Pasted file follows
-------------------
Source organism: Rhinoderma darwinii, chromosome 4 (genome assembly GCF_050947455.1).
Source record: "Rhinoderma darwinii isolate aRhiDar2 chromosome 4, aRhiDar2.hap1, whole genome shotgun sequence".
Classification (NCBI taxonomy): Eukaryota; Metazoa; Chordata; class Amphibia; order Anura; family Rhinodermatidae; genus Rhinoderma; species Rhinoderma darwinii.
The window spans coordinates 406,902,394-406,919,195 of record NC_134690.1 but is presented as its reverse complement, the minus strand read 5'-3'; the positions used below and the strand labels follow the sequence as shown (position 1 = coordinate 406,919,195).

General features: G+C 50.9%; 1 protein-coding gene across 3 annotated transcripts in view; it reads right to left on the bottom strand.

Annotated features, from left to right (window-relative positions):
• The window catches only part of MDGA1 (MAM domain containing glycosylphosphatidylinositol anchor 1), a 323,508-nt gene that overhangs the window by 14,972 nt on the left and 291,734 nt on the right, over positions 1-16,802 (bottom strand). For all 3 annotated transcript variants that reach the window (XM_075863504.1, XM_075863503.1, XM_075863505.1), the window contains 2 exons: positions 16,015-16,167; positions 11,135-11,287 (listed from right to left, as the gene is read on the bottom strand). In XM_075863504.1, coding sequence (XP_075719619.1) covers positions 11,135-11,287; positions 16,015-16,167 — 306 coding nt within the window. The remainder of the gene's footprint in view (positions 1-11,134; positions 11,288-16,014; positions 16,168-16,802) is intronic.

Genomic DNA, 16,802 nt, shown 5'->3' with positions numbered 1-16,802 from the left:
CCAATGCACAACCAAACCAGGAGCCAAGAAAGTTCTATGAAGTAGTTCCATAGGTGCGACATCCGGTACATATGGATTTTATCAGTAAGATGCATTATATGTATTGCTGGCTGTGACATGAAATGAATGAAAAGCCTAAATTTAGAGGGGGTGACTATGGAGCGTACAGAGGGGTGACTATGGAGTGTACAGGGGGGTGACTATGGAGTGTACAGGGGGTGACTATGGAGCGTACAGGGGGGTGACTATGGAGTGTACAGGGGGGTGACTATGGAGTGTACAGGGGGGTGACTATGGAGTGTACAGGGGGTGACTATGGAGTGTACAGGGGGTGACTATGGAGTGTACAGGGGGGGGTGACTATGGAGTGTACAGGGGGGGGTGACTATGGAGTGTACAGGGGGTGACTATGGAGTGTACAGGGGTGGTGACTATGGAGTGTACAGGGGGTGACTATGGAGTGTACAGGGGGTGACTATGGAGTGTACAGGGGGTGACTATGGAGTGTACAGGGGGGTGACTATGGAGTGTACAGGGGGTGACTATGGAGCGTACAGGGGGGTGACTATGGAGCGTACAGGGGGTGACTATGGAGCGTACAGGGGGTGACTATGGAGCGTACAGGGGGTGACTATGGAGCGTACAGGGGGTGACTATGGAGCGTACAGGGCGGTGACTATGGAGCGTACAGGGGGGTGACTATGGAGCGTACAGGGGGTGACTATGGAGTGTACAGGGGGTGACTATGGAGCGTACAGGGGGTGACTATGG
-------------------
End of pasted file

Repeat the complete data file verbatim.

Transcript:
Source organism: Rhinoderma darwinii, chromosome 4 (genome assembly GCF_050947455.1).
Source record: "Rhinoderma darwinii isolate aRhiDar2 chromosome 4, aRhiDar2.hap1, whole genome shotgun sequence".
Classification (NCBI taxonomy): Eukaryota; Metazoa; Chordata; class Amphibia; order Anura; family Rhinodermatidae; genus Rhinoderma; species Rhinoderma darwinii.
The window spans coordinates 406,902,394-406,919,195 of record NC_134690.1 but is presented as its reverse complement, the minus strand read 5'-3'; the positions used below and the strand labels follow the sequence as shown (position 1 = coordinate 406,919,195).

General features: G+C 50.9%; 1 protein-coding gene across 3 annotated transcripts in view; it reads right to left on the bottom strand.

Annotated features, from left to right (window-relative positions):
• The window catches only part of MDGA1 (MAM domain containing glycosylphosphatidylinositol anchor 1), a 323,508-nt gene that overhangs the window by 14,972 nt on the left and 291,734 nt on the right, over positions 1-16,802 (bottom strand). For all 3 annotated transcript variants that reach the window (XM_075863504.1, XM_075863503.1, XM_075863505.1), the window contains 2 exons: positions 16,015-16,167; positions 11,135-11,287 (listed from right to left, as the gene is read on the bottom strand). In XM_075863504.1, coding sequence (XP_075719619.1) covers positions 11,135-11,287; positions 16,015-16,167 — 306 coding nt within the window. The remainder of the gene's footprint in view (positions 1-11,134; positions 11,288-16,014; positions 16,168-16,802) is intronic.

Genomic DNA, 16,802 nt, shown 5'->3' with positions numbered 1-16,802 from the left:
CCAATGCACAACCAAACCAGGAGCCAAGAAAGTTCTATGAAGTAGTTCCATAGGTGCGACATCCGGTACATATGGATTTTATCAGTAAGATGCATTATATGTATTGCTGGCTGTGACATGAAATGAATGAAAAGCCTAAATTTAGAGGGGGTGACTATGGAGCGTACAGAGGGGTGACTATGGAGTGTACAGGGGGGTGACTATGGAGTGTACAGGGGGTGACTATGGAGCGTACAGGGGGGTGACTATGGAGTGTACAGGGGGGTGACTATGGAGTGTACAGGGGGGTGACTATGGAGTGTACAGGGGGTGACTATGGAGTGTACAGGGGGTGACTATGGAGTGTACAGGGGGGGGTGACTATGGAGTGTACAGGGGGGGGTGACTATGGAGTGTACAGGGGGTGACTATGGAGTGTACAGGGGTGGTGACTATGGAGTGTACAGGGGGTGACTATGGAGTGTACAGGGGGTGACTATGGAGTGTACAGGGGGTGACTATGGAGTGTACAGGGGGGTGACTATGGAGTGTACAGGGGGTGACTATGGAGCGTACAGGGGGGTGACTATGGAGCGTACAGGGGGTGACTATGGAGCGTACAGGGGGTGACTATGGAGCGTACAGGGGGTGACTATGGAGCGTACAGGGGGTGACTATGGAGCGTACAGGGCGGTGACTATGGAGCGTACAGGGGGGTGACTATGGAGCGTACAGGGGGTGACTATGGAGTGTACAGGGGGTGACTATGGAGCGTACAGGGGGTGACTATGG